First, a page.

Apple says happy Diwali with 1st India online store on Sep 23

Agencies
September 18, 2020

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New Delhi, Sept 18: Ending months of speculation, Apple is launching its first exclusive branded online store in India on September 23 just ahead of the festive season, offering a full range of products, support and premium experience to consumers and the large aspirational fan base across the country.

For logistics support, Apple has partnered with Blue Dart to be its on-ground fulfillment partner. Given the current pandemic situation, customers can expect safe, contactless deliveries in 24-72 hours from the date of purchase of all premium and new products, including the ones (Apple Watch Series 6 and new iPad Air) launched earlier this week.

"We are super excited to bring Apple Store Online to India. We love the passion Indians have for our products and supporting them has been our passion too. The Online Store will ensure seamless, safe and contactless delivery of our products in these Covid times as safety of staff and customers is our topmost priority." Deirdre O'Brien, Apple's Senior Vice President of Retail + People, told IANS.

The Apple India store, the 38th online store worldwide, would have specialists to lend expert advice and support to the Indian customers.

From learning more about product features to setting up new devices, customers can receive guidance directly from Apple, including online support in English and phone support in Hindi and English.

Those who buy Apple products will be eligible for a 30-minute, one-on-one online session with a trained executive to explore more about the device, set it up and or solve any other query.

The online store also provides the ability to custom-configure any Mac with just a few clicks.

With financing options and available trade-in programme, the Apple Store Online offers a range of affordability options.

Students can shop for a Mac or iPad with special pricing, and receive discounts on accessories and Apple Care+ that extends warranty with up to two years of technical support and accidental damage cover.

Apple currently has third-party reseller outlets and online channels to sell its devices in the country and its own branded online store will certainly help the company in giving a controlled experience of its devices and services.

Welcoming the Narendra Modi cabinet's decision to ease the 30 per cent local sourcing norm in single-brand retail (SBRT) in August last year, Apple said it looks forward to welcoming customers at its first retail store in India soon.

"We love our customers in India and we're eager to serve them online and in-store with the same experience and care that Apple customers around the world enjoy," Apple said.

Apple, which has already started manufacturing certain iPhone models in India, has reportedly selected locations for its exclusive retail stores in the country as well.

Apple currently has over 500 physical retail stores worldwide, with the world's first floating retail store at Marina Bay Sands in Singapore.

On its online India store, customers can expect free online 'Today at Apple' sessions led by local creative professionals, focused on photography and music in October.

Just in time for the festive season, signature gift wrap and personalised engraving will be available for select products.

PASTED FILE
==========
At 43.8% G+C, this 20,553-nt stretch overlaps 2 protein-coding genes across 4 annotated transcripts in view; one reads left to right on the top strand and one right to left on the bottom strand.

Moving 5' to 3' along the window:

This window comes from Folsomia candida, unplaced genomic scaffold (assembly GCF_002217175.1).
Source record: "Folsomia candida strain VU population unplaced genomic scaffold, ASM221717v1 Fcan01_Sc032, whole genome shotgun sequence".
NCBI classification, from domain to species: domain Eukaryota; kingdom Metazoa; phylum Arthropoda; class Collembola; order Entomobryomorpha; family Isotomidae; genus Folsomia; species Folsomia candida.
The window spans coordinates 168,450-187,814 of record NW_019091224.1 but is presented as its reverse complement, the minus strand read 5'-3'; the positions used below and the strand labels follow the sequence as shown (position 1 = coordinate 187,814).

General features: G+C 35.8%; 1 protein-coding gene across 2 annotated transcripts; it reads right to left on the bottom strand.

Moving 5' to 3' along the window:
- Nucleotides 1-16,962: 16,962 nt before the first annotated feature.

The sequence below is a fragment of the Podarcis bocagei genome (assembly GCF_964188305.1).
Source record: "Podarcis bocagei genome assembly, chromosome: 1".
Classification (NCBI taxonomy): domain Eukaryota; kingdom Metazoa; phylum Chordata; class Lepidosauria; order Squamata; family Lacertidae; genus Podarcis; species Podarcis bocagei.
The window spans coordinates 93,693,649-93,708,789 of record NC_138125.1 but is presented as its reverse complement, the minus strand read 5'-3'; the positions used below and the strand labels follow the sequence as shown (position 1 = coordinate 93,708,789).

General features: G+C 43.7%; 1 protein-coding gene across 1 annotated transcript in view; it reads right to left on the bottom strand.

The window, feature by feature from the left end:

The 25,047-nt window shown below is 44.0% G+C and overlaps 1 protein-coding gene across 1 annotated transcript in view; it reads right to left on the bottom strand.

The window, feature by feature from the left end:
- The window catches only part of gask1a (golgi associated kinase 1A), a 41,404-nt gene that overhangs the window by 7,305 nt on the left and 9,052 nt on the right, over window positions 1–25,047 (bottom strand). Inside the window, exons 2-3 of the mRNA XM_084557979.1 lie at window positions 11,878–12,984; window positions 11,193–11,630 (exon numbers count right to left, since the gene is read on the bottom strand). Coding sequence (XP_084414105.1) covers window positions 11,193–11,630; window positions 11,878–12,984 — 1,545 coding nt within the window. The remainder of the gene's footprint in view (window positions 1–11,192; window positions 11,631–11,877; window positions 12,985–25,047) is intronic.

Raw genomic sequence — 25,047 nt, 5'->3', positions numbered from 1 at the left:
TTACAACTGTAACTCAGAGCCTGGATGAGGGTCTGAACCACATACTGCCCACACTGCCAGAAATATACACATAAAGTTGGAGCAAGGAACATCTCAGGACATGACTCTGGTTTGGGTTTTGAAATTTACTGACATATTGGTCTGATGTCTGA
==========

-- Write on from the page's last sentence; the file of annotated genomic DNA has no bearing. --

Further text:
Engraving of emojis or text in English, Bengali, Gujarati, Hindi, Kannada, Marathi, Tamil, and Telugu will be available for AirPods, and English engraving will be available for iPad and Apple Pencil.

For the health and well-being of Apple's teams, customers, and communities, all orders from the Apple Store Online will ship with contactless delivery.

Orders that do not require a signature will be left at the customer's door, and those that do will need only a verbal confirmation from a safe distance instead of a written signature.

Apple has been operating in India for more than 20 years, and the company's ongoing investment and innovation support almost 900,000 jobs across the country.

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News Network
October 26,2020

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India has been ranked 131st on Ookla's Speedtest Global Index for mobile Internet speeds and placed 70th on the index for fixed broadband speeds in the month of September. In the mobile Internet speed department, the country has slipped two positions when compared to the previous month, with an average download speed of 12.07Mbps. On the fixed broadband speed front, India gained two spots with average download speeds of 46.47Mbps and has been ranked 70th. In both these cases, India's numbers are well below the global average Internet speeds, with neighbouring countries such as Nepal, Pakistan, and Sri Lanka, ranking higher in the mobile department.

Mobile Internet speed

According to Ookla Speedtest Global Index for September 2020, India's average mobile download speed is 12.07Mbps – significantly lower than the global average of 35.26Mbps. India has witnessed a drop of two points when compared to August's figures and is now placed at the 131st spot out of the total 138 countries. The country's average mobile upload speed is at 4.31Mbps and latency is 52ms. The global average of mobile upload speed is 11.22Mbps and average latency is 42ms.

India's neighbouring countries are placed above it on the list. China is on the second spot with average mobile download speed of 113.35Mbps, Sri Lanka is ranked 102nd with 19.95Mbps, Pakistan occupies the 116th rank with 17.13Mbps, and Nepal holds the 117th position with 17.12Mbps. Bangladesh fared badly, however, and is ranked at 133 with 10.76Mbps average mobile download speed.

Fixed broadband internet speed